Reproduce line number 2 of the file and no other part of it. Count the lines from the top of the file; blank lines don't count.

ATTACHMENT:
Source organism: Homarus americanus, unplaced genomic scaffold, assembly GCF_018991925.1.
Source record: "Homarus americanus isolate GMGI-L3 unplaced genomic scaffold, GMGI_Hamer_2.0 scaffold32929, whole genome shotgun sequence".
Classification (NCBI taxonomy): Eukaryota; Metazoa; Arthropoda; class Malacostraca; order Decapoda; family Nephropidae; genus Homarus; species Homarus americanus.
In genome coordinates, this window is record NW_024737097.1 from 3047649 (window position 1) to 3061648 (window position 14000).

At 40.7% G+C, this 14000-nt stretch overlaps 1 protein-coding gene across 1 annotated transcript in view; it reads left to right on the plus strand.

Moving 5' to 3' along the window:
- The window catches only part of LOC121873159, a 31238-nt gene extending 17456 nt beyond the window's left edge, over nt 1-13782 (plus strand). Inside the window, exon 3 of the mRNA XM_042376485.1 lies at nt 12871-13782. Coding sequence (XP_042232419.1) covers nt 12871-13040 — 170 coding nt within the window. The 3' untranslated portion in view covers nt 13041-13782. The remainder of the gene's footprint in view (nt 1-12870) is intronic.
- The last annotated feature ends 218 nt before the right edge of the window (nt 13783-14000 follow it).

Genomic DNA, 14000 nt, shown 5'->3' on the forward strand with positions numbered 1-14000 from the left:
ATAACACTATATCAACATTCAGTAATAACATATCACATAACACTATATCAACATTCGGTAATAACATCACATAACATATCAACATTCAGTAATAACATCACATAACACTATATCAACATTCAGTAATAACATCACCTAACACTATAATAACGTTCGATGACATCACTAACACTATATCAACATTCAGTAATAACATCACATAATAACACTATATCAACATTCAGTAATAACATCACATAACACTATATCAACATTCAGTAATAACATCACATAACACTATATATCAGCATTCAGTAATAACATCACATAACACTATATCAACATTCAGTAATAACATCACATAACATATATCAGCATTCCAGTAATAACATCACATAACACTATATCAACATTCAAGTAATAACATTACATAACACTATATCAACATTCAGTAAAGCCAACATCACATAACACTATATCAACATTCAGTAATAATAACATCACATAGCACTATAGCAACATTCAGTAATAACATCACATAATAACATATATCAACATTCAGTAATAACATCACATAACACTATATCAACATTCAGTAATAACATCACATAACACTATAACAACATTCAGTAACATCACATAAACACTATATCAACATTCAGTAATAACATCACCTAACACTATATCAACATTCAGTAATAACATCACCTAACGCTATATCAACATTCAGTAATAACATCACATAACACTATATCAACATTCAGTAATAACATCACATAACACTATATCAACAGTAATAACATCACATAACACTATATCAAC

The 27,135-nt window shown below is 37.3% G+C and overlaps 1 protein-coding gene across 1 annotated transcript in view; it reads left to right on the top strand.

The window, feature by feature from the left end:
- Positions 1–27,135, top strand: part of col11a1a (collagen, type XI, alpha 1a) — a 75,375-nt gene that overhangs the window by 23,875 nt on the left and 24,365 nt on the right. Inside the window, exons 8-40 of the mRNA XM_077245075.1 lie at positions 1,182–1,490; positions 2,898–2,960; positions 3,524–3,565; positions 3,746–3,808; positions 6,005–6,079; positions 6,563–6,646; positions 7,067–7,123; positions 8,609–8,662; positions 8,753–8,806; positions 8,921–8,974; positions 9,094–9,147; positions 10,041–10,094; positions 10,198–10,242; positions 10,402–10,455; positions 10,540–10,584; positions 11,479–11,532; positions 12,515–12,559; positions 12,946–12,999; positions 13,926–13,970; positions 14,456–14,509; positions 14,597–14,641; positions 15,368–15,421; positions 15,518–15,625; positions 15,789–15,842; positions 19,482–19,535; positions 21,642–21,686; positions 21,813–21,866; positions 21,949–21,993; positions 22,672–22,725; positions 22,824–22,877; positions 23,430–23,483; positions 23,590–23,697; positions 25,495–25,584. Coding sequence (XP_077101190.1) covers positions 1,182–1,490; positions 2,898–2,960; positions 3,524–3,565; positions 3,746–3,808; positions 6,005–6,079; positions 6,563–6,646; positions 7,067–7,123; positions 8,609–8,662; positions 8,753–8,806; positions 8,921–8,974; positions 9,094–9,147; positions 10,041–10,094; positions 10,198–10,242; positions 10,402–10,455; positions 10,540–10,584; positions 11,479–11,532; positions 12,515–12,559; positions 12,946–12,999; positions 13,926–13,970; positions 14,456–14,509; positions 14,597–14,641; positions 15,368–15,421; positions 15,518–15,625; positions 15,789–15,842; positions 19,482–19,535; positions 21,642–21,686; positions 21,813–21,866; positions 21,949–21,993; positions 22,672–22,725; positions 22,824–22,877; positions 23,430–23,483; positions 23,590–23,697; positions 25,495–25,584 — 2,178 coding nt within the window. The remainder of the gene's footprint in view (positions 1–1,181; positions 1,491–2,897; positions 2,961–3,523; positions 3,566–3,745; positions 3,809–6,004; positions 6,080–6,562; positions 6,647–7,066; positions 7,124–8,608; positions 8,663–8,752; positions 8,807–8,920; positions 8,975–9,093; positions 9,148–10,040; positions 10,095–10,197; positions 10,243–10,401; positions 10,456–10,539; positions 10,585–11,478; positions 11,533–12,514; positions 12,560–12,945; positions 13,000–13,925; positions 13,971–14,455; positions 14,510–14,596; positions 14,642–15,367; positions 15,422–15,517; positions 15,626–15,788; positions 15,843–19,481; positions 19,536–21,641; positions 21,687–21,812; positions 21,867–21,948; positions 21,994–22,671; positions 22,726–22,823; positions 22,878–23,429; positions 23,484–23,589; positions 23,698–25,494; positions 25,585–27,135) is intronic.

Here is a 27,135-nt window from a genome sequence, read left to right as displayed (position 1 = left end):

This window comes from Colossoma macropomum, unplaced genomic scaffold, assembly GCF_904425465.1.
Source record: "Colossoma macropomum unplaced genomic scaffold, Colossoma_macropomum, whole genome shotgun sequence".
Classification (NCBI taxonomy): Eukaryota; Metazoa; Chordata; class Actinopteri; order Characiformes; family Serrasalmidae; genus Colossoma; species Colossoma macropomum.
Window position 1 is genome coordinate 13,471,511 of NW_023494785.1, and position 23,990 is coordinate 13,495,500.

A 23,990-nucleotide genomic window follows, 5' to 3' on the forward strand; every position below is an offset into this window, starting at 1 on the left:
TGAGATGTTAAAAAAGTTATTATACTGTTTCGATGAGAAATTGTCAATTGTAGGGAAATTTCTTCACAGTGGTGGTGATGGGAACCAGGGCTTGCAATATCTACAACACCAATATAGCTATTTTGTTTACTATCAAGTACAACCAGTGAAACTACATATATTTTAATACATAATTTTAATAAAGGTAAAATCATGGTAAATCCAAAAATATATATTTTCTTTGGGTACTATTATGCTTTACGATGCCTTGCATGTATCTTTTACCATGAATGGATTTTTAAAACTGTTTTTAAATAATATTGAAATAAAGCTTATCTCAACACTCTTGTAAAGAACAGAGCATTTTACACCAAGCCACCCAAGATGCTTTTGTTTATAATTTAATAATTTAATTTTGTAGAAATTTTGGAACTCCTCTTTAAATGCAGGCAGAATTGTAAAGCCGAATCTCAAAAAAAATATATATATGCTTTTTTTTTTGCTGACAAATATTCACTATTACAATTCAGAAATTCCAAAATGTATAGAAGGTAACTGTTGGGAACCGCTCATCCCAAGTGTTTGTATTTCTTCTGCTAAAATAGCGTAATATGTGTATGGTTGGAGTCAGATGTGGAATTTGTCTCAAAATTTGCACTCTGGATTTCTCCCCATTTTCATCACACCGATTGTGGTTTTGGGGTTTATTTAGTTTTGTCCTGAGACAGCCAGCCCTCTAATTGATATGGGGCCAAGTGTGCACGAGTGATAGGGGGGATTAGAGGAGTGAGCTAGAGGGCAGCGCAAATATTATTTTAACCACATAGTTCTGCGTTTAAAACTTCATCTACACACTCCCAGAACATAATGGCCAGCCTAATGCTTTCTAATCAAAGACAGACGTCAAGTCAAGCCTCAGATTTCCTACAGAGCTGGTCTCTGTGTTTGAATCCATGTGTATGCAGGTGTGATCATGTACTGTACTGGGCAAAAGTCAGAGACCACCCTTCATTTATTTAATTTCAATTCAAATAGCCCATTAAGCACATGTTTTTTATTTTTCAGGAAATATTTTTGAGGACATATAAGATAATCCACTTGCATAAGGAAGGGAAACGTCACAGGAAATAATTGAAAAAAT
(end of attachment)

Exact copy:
Source record: "Homarus americanus isolate GMGI-L3 unplaced genomic scaffold, GMGI_Hamer_2.0 scaffold32929, whole genome shotgun sequence".